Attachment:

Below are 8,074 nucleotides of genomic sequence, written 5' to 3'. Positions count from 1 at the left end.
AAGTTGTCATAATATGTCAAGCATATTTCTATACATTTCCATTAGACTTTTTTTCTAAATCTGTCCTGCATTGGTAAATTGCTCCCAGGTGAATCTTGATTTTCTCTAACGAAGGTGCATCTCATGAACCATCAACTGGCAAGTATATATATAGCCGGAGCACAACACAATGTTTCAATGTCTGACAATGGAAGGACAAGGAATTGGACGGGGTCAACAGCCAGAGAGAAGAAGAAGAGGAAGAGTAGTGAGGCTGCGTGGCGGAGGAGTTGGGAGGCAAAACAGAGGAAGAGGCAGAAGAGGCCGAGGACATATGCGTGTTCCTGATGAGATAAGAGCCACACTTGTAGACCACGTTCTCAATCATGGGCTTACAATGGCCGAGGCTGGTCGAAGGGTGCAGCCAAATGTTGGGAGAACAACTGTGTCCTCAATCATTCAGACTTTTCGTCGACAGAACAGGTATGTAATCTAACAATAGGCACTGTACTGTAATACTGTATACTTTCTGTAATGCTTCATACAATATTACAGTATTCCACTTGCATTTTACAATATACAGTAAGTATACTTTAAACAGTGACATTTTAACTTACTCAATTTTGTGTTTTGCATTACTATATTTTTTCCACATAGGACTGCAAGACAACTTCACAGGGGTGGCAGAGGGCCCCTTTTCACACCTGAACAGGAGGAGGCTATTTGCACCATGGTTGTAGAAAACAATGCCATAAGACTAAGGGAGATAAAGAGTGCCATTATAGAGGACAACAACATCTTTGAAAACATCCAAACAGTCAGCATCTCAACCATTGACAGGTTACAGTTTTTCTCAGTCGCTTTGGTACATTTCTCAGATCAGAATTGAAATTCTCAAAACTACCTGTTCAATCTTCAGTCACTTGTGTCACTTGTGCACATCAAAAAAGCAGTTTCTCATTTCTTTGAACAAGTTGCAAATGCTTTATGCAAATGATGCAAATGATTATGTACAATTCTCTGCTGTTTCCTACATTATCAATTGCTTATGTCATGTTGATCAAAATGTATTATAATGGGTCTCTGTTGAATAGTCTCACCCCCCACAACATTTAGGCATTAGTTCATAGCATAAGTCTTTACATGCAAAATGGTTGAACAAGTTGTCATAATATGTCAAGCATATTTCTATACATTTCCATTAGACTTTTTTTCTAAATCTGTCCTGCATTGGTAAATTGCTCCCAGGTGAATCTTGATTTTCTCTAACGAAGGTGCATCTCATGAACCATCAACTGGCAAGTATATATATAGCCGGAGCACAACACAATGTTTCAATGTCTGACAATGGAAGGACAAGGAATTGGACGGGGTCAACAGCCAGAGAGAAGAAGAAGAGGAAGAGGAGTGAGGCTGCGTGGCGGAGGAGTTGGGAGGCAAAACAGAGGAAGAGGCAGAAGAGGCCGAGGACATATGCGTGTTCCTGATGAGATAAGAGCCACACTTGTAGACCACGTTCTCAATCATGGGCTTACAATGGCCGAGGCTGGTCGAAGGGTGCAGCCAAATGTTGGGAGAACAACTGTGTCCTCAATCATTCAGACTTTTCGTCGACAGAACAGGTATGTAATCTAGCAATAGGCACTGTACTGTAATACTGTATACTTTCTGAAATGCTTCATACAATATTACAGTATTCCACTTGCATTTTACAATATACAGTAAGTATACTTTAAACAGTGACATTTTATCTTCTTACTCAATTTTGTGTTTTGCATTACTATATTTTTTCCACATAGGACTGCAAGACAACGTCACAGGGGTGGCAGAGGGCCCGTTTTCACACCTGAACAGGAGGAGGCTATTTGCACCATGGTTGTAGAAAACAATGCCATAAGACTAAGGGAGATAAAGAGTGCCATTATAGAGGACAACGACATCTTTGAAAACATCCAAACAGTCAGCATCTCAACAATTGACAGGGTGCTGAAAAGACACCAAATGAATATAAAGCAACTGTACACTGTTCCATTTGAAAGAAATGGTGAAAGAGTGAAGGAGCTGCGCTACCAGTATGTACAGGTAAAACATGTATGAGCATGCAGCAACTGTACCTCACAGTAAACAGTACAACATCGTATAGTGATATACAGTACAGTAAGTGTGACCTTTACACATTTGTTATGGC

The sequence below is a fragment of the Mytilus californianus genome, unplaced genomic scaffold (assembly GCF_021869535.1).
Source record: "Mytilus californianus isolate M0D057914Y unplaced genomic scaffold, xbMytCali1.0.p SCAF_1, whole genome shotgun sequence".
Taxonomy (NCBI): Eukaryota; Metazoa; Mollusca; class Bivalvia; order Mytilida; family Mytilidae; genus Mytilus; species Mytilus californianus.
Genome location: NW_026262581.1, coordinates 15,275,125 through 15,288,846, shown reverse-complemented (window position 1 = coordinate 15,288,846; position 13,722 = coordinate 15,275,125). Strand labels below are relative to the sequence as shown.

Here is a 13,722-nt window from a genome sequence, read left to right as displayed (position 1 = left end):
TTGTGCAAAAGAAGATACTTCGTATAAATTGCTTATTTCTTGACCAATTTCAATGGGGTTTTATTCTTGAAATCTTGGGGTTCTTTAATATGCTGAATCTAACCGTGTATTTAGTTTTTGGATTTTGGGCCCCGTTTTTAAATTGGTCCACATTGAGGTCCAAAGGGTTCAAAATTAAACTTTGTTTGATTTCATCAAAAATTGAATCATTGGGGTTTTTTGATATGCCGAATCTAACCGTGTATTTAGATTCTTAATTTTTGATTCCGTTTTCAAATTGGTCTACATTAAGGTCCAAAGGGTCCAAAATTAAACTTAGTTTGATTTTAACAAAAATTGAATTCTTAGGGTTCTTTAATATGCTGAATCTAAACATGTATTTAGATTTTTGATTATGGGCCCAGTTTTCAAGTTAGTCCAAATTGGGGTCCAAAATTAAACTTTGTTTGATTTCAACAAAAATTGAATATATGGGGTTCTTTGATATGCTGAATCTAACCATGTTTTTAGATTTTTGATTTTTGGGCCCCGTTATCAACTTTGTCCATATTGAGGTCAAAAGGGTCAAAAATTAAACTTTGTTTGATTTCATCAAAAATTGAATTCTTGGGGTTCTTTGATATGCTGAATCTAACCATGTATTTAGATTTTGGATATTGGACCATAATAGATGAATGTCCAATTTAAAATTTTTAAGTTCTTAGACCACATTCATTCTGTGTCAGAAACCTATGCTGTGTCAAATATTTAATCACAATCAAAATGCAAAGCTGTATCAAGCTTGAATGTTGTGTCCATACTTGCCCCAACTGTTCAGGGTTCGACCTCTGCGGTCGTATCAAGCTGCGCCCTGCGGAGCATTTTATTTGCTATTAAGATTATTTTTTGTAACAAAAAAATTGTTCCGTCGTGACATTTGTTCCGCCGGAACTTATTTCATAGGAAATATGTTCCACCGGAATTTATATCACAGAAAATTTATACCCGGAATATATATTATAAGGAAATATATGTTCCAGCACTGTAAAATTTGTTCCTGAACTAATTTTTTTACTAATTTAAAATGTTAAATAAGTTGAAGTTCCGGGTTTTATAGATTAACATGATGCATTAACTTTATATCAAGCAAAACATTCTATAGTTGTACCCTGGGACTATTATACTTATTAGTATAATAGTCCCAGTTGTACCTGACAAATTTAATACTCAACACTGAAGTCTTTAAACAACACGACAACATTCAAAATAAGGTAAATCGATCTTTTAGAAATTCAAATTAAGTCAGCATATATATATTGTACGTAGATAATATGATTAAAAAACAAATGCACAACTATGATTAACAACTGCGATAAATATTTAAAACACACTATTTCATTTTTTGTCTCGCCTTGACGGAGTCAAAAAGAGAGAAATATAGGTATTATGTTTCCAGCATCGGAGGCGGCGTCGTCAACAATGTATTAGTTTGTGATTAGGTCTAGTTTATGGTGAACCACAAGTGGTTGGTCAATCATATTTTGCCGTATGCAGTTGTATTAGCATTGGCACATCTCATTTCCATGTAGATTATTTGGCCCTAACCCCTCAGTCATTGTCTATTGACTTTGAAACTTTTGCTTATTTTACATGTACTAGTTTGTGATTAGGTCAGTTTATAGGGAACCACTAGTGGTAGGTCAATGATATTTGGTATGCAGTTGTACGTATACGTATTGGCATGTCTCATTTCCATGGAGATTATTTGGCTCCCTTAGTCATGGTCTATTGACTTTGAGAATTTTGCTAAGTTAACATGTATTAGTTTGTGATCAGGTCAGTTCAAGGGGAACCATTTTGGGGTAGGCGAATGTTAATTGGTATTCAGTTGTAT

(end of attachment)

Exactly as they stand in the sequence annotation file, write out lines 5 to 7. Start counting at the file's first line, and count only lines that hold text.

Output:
Taxonomy (NCBI): Eukaryota; Metazoa; Mollusca; class Bivalvia; order Mytilida; family Mytilidae; genus Mytilus; species Mytilus californianus.
Genome location: NW_026262581.1, coordinates 15,275,125 through 15,288,846, shown reverse-complemented (window position 1 = coordinate 15,288,846; position 13,722 = coordinate 15,275,125). Strand labels below are relative to the sequence as shown.

Here is a 13,722-nt window from a genome sequence, read left to right as displayed (position 1 = left end):